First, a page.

15. Aug 1, 2012 #14


    User Avatar
    Gold Member

    Yes for generators include efficiency, O&M, capital as you say. There are others factors. *Generators* also have an interest in reliability, and not just of the new plant but of its impact on fleet reliability; time to build (construction & approval), and environmental footprint. Yes these are all connected to O&M and capital costs, but the large generator has to look at long term and fleet wide service. As a generator yes I can build a 93% cap. factor large nuclear plant, but what's my plan when it inevitably goes down for some months or a year (flooding, minor earth quake) for extended inspection? How does that impact compare with building multiple and distributed smaller combustion plants? Yes I might get a new coal plant permitted, but what legal harassment or other government interference might I expect half way through the plant's life, causing me to suffer stranded costs?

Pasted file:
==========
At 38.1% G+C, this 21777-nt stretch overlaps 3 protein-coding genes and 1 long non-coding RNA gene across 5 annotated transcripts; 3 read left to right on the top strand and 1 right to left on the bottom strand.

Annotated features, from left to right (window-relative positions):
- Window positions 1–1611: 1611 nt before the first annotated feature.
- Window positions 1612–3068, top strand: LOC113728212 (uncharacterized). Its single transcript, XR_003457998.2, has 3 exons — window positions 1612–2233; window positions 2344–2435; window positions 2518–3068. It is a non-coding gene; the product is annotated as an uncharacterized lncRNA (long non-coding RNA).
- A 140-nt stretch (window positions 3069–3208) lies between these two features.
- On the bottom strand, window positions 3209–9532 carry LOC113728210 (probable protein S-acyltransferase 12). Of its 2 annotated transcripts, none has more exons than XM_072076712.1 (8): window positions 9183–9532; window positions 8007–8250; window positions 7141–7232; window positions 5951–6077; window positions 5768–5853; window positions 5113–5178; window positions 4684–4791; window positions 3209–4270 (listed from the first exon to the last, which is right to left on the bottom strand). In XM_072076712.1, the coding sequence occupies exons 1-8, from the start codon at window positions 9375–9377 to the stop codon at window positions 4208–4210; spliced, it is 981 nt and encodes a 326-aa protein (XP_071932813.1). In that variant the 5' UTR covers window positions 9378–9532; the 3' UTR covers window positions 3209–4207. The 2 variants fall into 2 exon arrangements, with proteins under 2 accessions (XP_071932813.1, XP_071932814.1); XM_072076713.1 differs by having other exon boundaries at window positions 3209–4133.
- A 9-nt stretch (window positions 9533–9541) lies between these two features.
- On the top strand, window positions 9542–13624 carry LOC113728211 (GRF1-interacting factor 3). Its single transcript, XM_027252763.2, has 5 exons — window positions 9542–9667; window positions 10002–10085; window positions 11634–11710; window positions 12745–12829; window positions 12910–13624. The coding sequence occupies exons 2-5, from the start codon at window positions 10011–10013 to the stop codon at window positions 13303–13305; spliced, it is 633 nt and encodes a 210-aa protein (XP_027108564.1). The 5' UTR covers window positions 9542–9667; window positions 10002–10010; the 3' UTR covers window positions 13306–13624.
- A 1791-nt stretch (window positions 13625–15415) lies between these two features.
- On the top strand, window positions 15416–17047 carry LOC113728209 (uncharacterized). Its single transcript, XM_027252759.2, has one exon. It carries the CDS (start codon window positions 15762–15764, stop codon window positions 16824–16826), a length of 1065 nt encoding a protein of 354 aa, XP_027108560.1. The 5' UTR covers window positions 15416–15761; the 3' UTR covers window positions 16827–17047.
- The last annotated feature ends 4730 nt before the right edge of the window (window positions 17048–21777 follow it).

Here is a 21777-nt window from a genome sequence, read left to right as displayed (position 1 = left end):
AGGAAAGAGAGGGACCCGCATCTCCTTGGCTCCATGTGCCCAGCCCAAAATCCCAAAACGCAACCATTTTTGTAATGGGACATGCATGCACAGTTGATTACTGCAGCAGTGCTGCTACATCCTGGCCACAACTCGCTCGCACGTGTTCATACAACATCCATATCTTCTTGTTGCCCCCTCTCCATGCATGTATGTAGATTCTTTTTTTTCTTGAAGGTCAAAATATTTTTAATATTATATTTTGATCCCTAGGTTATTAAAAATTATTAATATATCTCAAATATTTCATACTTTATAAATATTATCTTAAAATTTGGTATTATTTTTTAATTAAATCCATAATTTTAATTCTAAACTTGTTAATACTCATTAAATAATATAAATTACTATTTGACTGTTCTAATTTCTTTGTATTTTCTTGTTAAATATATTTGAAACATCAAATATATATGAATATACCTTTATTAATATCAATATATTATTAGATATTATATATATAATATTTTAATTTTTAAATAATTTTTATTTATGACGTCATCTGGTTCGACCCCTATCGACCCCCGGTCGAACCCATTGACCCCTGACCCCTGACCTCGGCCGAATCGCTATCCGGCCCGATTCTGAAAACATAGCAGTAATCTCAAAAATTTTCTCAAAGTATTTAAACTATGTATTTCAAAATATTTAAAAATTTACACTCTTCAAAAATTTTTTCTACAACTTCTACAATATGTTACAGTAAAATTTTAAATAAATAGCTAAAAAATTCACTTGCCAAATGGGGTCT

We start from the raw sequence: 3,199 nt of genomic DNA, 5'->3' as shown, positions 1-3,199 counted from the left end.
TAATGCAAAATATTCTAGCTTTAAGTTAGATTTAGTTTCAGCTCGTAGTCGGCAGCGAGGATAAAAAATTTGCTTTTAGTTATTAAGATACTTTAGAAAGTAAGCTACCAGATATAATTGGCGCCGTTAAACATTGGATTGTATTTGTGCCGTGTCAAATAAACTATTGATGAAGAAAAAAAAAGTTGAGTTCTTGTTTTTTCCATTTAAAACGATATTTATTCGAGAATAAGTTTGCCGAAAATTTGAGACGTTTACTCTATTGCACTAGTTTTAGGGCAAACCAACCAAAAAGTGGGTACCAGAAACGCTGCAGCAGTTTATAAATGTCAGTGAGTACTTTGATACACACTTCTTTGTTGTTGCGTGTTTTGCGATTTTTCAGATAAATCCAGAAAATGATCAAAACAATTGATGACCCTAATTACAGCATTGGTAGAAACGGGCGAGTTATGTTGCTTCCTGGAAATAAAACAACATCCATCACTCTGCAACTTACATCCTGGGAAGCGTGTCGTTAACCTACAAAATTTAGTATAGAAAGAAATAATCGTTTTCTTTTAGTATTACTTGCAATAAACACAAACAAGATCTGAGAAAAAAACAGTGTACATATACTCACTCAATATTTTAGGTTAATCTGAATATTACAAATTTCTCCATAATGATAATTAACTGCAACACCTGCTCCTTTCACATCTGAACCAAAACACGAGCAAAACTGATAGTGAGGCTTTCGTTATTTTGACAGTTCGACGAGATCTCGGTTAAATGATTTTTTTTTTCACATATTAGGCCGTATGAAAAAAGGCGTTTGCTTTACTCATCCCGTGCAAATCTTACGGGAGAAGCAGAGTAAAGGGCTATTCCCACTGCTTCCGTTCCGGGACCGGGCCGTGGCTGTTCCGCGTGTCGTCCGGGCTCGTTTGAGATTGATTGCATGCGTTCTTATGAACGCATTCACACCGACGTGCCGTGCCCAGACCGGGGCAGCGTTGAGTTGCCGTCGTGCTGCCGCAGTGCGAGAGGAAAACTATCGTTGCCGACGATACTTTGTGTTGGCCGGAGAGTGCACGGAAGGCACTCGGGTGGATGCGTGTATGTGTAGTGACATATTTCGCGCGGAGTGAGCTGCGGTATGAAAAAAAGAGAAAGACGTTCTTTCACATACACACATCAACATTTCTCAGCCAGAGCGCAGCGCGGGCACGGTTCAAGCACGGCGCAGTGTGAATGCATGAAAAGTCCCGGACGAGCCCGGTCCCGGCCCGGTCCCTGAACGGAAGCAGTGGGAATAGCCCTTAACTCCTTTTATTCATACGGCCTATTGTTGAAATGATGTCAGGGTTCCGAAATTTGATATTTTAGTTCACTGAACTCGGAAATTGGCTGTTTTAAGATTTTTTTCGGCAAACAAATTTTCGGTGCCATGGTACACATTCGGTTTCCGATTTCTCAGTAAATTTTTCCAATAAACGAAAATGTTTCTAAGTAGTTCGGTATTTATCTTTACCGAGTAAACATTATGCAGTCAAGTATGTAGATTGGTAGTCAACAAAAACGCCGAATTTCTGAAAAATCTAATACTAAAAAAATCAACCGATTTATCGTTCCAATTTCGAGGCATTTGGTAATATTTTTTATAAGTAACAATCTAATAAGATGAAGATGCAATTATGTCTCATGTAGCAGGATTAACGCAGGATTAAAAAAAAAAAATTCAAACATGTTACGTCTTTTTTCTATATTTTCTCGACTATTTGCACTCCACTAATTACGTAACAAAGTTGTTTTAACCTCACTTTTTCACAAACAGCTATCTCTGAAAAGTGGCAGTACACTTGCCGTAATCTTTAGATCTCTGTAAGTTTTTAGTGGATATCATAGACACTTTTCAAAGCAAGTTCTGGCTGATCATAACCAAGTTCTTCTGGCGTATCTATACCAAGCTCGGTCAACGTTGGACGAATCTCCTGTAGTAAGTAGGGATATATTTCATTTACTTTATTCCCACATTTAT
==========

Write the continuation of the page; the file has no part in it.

16. Aug 1, 2012 #15


    User Avatar
    Science Advisor
    Gold Member

    You could but then the reactor would have to have a lower power density and thus less economically efficient. Pounds (lbs) do not matter but Pounds (money) does.
  17. Aug 1, 2012 #16
    Yes yes and yes... My point is that thermo-efficiency (the OP subject of this thread), while interesting, is not the only consideration in selecting the 'best' design. There are other attributes to consider. Many others, as you rightly point out.
  18. Aug 1, 2012 #17

    jim hardy

    User Avatar
    Science Advisor
    Gold Member

    amen to last 3 posts

    in real world , efficiency = energy out / energy in ;

    in surreal world , efficiency = revenue / expenses ;
    Last edited by a moderator: Sep 25, 2014
  19. Aug 2, 2012 #18
    I meant "lower flow rate through individual SG tubes": if you have more tubes in SG, then you don't need to pump water as fast through each tube to achieve the same flow rate through SG.

    Will this help in reducing vibration and wear?
Share this great discussion with others via Reddit, Google+, Twitter, or Facebook